Sweets to the Sweet
Up to this point in my parenting I had opted not to give Kacey sugar, in any form. No soft drinks, no cookies, no M&M’s, just a healthy little girl who was happy eating fruit and veggies. So, as the Wheels on the Bus went round and round and tried to coax her to sleep, I was the one who drifted off… and woke at sunrise to find my baby girl face down on the tent floor, deep asleep in a self-induced sugar coma, encircled by a rainbow of wrappers from eating an entire BAG of Starburst she had discovered in the suitcase. An ENTIRE bag.
Friends, Romans, countrymen, lend me your ears (and your washer)
When Kevin was tiny, we went to Gatlinburg on the absolute cheapest vacation possible. Our plan was to hike, fish, swim in the river, grill our own meals and sleep in the two-person tent… yeah, all four of us. It really had to be cheap because we had no money. I mean, we had NO money. If we had, you KNOW I would have hired a team of dogs to sniff out the nearest Marriott, but there was absolutely no wiggle room in the budget.
My “shoot from the hip” husband didn’t want to make reservations. After all, we were just tent-camping. We’d “wing it” and find a perfect place. My IOP protested (that’s Internal Organizer Person). She screamed inside my head, “NO!!! We have children and I’m neurotic about spontaneity if it’s not properly scheduled in advance.” But I played along, mostly so I could say “I TOLD YOU SO” later.
We went in June. I mentioned Gatlinburg, right? And June? And the fact that we had no reservations?
Well, I had reservations alright, but not the kind that held a place for us to pitch our tent.
So at 5 p.m. we started looking for a spot to camp… and at 11 p.m. we finally found ONE open site.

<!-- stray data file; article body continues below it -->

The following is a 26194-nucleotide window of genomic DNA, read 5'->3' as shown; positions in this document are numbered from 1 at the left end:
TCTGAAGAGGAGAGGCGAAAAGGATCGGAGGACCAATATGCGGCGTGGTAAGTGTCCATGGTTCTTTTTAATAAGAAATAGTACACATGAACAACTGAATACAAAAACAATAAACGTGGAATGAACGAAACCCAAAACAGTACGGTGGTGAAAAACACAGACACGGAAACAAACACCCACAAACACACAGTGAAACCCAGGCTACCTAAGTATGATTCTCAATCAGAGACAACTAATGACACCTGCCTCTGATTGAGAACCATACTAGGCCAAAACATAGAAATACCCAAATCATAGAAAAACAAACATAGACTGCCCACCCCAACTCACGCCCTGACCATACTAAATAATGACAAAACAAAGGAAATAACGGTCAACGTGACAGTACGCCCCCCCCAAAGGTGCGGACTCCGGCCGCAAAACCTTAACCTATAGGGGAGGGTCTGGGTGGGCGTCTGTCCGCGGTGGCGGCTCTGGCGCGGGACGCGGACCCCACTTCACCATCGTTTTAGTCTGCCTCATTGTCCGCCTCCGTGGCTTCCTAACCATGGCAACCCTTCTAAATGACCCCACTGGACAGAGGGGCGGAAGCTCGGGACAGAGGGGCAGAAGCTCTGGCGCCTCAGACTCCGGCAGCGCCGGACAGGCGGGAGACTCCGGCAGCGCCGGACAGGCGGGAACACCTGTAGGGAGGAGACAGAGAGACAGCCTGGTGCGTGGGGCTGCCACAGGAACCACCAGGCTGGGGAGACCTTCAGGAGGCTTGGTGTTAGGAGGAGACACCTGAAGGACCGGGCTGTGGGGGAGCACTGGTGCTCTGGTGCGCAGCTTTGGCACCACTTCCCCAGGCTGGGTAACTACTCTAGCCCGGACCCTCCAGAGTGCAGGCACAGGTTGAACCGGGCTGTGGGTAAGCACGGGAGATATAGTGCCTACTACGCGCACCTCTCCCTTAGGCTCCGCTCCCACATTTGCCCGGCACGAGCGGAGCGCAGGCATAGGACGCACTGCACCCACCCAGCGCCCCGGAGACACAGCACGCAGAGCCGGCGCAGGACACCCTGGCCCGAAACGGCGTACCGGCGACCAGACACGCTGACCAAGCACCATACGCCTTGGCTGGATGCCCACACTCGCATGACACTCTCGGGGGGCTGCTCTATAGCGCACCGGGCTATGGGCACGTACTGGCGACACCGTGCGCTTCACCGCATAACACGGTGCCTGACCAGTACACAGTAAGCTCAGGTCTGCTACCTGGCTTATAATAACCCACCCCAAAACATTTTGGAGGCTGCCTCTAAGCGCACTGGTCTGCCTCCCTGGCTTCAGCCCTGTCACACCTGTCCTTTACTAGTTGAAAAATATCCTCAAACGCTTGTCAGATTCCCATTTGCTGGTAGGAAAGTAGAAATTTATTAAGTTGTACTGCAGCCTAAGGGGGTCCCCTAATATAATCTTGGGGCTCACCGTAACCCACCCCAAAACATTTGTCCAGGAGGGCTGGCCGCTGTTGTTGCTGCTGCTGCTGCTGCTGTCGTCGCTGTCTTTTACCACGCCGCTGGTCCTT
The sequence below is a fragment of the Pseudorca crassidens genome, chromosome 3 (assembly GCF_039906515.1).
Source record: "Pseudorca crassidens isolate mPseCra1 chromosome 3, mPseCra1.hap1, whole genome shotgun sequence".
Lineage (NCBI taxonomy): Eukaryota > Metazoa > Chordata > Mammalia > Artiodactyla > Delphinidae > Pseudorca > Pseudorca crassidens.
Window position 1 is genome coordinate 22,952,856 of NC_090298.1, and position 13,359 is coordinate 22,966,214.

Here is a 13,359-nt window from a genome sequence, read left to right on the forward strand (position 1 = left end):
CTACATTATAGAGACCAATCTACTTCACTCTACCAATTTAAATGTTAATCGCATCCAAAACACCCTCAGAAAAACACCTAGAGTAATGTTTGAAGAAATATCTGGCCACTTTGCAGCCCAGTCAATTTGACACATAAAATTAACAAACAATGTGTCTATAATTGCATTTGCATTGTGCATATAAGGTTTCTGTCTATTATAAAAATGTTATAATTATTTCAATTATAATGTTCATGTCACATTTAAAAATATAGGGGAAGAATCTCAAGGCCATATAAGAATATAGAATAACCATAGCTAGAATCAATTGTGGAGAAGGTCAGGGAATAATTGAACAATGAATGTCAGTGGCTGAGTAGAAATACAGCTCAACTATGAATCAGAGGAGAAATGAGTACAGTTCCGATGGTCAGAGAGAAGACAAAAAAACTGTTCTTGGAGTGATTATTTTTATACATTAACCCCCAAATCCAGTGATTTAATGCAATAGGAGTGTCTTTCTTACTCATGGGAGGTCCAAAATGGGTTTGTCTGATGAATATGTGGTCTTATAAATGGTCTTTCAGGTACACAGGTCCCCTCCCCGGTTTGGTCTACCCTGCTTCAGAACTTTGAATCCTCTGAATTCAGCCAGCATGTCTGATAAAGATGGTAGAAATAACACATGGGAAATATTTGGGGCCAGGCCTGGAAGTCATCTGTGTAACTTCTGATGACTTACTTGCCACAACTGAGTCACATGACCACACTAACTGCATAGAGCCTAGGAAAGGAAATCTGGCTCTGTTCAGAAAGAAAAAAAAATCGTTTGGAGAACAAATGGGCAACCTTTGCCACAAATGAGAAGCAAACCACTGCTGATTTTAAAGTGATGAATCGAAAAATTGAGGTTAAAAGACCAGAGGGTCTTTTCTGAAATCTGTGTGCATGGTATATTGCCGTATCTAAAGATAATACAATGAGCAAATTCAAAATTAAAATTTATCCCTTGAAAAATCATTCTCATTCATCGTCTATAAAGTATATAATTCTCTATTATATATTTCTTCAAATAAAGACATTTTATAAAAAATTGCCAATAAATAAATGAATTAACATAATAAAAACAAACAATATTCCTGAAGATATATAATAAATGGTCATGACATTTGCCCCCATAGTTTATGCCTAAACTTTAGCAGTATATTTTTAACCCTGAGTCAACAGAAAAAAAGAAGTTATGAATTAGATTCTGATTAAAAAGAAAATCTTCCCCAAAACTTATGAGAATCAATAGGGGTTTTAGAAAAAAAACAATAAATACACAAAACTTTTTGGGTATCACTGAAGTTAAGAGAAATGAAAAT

Out, Out Damned Spot!
The spot we got was on the trail to the bathhouse, so every person who walked by woke Kevin, who at 18 weeks old, had one skill: screaming. And he showed of his talent all night long, every night. Kacey was forced to sleep at a 79-degree angle with her head above ours and her feet in my kidneys. Did I mention she was a kicker?
The following night our car broke down, and I was left on the side of the road for three hours with two hungry kids while Greg dealt with mechanics and tow-trucks. Three hours of “Mama, I’m hungry” from one, and wailing from the other. At least the screamer could use me as his personal vending machine. I quieted the other with a stick of Trident.
Paying to repair the car meant the travel budget had now crossed over into credit card territory. We caught no fish. It rained. And a tick the size of Bora Bora embedded itself into Kacey’s cranium.
By the time we left, we didn’t even have enough money to do laundry, so we made a bee-line straight for Mom & Dad’s house. When we arrived, I placed Kevin on their doorstep. I rang the bell and ran back to the car, leaving a note on his chest that read, “My family is destitute. Will you please feed us, give us a dry bed, and let us wash our dirty laundry?”
At the end of our “vacation” we were frustrated, beyond broke, and taking home a child with a serious lymphatic infection.
Our clothes, however, were spotless.